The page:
Think in pieces: Create a centerpiece using individual elements, such as candles or flower-filled mason jars. When your event is over, dismantle the centerpiece for individual items your guests can take home.
Let your linens shine: Keep your tabletop simple and use a richly colored linen on your table, such as a deep purple, along with orangey-red roses. Or go modern using a patterned linen with square white dishes and clear stemware.
Flowers really do make a difference: In 2005, Rutgers University researchers Jeannette Haviland-Jones and husband Terry McGuire performed several double-blind studies involving presenting participants with one of three gifts — a decorative candle, a fruit basket and a floral bouquet. In every case, the recipients responded to the flowers with what is clinically described as a “true smile.” Neither the candle nor the fruit elicited the same positive response.
Take a class
Tricia Hewitt is teaching an “Autumn Floral Clinic” through Willamalane Park and Recreation District from 6:30 p.m. to 8:30 p.m. Nov. 17 and Nov. 24 at Thurston Flowers, 5892 Main Street #7, Springfield. Students will create a seasonal grapevine wreath for a home’s entryway and a centerpiece for Thanksgiving using fresh flowers and permanent botanicals. Cost is $18 for in-district residents, $22 for out-of-district residents; register at willamalane.org.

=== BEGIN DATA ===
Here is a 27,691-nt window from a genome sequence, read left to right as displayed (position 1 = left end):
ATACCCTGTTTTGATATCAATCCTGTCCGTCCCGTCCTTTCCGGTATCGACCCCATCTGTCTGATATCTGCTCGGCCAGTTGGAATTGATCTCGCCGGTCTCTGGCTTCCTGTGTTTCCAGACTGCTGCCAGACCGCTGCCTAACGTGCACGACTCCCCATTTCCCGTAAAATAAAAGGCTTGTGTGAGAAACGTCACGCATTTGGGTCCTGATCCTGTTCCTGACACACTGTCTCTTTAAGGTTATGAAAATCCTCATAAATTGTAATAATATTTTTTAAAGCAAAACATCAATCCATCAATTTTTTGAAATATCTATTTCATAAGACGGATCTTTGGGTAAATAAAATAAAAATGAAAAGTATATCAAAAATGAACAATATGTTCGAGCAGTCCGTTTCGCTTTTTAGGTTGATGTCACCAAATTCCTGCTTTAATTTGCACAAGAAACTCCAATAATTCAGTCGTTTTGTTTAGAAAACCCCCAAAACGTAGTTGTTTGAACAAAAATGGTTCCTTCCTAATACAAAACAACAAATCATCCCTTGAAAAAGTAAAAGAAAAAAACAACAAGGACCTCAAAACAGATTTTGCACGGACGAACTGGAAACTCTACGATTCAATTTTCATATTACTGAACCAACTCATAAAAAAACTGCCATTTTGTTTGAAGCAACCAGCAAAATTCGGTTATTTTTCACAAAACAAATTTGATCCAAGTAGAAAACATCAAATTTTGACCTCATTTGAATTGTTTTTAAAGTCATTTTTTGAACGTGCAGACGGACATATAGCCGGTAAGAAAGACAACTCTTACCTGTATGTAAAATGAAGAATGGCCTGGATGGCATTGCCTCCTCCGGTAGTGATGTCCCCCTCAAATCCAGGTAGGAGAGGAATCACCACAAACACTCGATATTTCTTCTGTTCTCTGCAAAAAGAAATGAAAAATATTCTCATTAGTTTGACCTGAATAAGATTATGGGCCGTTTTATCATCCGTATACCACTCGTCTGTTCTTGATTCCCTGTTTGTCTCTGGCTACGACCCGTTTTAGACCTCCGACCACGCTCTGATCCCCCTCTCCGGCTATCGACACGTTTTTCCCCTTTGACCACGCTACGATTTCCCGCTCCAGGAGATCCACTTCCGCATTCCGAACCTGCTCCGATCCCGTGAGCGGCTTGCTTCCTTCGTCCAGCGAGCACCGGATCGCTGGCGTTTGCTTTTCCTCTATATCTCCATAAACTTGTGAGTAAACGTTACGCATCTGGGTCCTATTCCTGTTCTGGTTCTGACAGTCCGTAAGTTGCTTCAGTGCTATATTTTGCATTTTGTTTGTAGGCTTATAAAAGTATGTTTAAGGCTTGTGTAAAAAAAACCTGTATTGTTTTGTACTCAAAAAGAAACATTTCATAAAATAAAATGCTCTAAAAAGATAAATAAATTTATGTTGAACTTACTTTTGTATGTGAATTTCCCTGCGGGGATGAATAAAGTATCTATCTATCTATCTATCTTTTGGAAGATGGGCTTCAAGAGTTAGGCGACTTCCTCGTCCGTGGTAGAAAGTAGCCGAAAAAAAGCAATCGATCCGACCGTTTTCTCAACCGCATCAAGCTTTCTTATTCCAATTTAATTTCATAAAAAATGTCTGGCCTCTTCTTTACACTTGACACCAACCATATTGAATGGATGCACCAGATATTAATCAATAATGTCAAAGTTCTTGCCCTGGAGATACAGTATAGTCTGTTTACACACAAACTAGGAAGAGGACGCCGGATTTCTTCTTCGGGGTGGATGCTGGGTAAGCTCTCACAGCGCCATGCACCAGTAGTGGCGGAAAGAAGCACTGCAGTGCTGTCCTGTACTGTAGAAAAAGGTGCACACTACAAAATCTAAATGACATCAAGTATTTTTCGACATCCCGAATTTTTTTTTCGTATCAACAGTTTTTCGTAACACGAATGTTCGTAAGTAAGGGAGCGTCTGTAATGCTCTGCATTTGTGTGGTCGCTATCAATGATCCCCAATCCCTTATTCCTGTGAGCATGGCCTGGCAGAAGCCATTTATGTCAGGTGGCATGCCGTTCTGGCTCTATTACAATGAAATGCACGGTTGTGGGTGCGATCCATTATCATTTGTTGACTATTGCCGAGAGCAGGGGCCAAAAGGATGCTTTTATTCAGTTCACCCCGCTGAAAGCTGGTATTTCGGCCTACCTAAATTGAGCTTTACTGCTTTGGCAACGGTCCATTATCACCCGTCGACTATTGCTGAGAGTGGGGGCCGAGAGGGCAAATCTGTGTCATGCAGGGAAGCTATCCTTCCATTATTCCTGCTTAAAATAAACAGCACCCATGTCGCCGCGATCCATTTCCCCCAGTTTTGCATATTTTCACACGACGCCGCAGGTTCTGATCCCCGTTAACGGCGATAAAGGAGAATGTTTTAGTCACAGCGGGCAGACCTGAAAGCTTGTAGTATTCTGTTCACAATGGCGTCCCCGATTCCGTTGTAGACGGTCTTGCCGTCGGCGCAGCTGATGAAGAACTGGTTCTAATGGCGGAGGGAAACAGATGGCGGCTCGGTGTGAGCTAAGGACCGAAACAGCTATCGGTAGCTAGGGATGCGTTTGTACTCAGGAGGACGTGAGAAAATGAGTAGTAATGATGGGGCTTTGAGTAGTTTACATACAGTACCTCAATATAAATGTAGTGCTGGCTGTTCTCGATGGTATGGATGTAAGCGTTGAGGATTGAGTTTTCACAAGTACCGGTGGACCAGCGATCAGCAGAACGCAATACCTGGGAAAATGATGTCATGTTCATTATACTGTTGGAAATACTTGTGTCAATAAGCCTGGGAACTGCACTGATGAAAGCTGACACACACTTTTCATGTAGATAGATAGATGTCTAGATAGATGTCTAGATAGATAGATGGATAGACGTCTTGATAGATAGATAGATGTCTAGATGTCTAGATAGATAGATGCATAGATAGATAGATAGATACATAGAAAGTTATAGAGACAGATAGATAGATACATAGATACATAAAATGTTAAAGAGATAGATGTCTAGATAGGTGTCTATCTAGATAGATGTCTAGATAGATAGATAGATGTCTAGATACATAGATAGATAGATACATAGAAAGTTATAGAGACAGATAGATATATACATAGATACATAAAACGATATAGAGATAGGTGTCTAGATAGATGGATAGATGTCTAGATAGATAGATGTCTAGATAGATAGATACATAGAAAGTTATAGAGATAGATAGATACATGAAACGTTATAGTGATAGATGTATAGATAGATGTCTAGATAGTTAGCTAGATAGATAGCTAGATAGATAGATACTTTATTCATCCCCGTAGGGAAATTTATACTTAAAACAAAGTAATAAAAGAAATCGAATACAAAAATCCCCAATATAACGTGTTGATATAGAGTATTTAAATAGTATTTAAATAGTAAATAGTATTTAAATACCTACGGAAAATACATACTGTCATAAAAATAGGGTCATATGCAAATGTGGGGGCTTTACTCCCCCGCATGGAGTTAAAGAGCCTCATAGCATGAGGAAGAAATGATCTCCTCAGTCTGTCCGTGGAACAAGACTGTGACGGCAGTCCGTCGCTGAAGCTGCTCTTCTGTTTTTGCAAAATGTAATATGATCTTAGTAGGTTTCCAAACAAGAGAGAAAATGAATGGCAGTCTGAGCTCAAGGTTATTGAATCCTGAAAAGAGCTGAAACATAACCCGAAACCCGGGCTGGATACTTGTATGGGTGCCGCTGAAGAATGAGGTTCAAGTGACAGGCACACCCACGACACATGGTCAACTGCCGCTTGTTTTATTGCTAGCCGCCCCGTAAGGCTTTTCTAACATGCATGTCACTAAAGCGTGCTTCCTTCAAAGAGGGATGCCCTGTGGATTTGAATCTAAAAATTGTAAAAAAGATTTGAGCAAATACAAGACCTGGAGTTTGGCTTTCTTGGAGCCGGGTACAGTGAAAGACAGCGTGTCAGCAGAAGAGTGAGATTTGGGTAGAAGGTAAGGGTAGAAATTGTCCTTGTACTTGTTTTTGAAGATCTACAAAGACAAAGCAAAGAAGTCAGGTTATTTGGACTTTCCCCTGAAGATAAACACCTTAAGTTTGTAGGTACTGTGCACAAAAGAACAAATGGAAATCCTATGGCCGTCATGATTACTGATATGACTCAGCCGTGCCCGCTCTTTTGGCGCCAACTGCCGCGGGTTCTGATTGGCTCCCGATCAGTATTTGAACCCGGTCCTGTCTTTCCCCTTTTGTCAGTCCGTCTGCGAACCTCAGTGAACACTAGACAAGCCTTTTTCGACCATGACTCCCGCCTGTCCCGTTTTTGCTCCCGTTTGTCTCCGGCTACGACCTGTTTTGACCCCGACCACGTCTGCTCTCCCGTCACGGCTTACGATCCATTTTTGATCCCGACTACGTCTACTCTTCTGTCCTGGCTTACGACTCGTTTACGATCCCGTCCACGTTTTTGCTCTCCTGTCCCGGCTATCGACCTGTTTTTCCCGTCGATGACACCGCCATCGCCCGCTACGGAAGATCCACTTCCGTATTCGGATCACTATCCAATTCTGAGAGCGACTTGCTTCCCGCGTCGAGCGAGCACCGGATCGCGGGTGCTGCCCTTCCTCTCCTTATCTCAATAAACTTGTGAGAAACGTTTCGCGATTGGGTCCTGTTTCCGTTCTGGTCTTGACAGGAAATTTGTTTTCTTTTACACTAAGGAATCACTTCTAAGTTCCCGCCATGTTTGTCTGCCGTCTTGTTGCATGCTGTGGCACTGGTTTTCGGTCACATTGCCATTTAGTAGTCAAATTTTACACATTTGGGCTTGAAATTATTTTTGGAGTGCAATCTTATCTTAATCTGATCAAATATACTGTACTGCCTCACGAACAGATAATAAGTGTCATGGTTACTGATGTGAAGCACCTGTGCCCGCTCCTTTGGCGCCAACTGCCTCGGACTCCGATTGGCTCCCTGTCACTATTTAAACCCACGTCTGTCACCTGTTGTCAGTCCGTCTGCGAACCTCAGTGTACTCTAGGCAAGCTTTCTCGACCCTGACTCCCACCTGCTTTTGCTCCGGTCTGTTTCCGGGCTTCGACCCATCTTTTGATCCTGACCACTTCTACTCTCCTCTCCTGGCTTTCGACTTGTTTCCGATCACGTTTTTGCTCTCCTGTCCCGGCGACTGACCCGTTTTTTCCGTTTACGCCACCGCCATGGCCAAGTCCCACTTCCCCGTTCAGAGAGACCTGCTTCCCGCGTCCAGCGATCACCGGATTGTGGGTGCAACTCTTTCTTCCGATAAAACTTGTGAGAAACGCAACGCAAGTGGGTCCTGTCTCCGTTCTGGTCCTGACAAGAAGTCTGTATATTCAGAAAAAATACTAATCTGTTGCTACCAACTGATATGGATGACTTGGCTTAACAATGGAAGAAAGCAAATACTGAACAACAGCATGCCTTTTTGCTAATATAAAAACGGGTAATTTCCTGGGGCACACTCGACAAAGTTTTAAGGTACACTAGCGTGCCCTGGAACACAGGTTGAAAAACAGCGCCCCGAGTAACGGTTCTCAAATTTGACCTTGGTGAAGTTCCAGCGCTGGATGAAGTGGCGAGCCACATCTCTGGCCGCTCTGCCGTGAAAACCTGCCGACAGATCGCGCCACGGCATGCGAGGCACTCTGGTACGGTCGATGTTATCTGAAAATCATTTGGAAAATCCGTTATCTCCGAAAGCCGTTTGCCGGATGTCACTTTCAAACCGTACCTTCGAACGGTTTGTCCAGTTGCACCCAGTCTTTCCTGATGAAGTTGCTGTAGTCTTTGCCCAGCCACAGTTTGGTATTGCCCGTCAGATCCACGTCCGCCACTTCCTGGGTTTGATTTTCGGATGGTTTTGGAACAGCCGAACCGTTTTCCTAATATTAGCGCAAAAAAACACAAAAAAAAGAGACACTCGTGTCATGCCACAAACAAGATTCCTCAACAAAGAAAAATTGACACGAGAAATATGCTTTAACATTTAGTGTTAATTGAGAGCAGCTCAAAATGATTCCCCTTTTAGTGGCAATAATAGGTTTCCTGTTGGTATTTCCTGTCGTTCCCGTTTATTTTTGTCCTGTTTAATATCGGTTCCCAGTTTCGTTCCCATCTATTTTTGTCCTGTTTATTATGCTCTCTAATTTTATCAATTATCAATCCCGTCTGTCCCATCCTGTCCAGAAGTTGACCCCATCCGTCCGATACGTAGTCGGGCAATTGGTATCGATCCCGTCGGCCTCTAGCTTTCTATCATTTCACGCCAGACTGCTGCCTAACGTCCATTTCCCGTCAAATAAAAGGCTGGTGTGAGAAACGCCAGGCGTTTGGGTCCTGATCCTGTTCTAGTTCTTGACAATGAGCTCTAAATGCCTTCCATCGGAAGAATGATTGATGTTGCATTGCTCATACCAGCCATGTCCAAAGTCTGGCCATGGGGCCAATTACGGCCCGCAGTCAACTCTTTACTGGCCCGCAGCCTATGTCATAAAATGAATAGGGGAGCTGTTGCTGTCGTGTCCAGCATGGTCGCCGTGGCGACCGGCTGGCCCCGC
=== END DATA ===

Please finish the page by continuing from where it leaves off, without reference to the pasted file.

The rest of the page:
Shannon Kilduff will teach a class about party planning in January 2015 through Willamalane Park and Recreation District. Students will plan a timeline for their event, whether it’s an intimate dinner party or a large celebration. At the end of the three-week class, students will create a tablescape for their event; willamalane.org.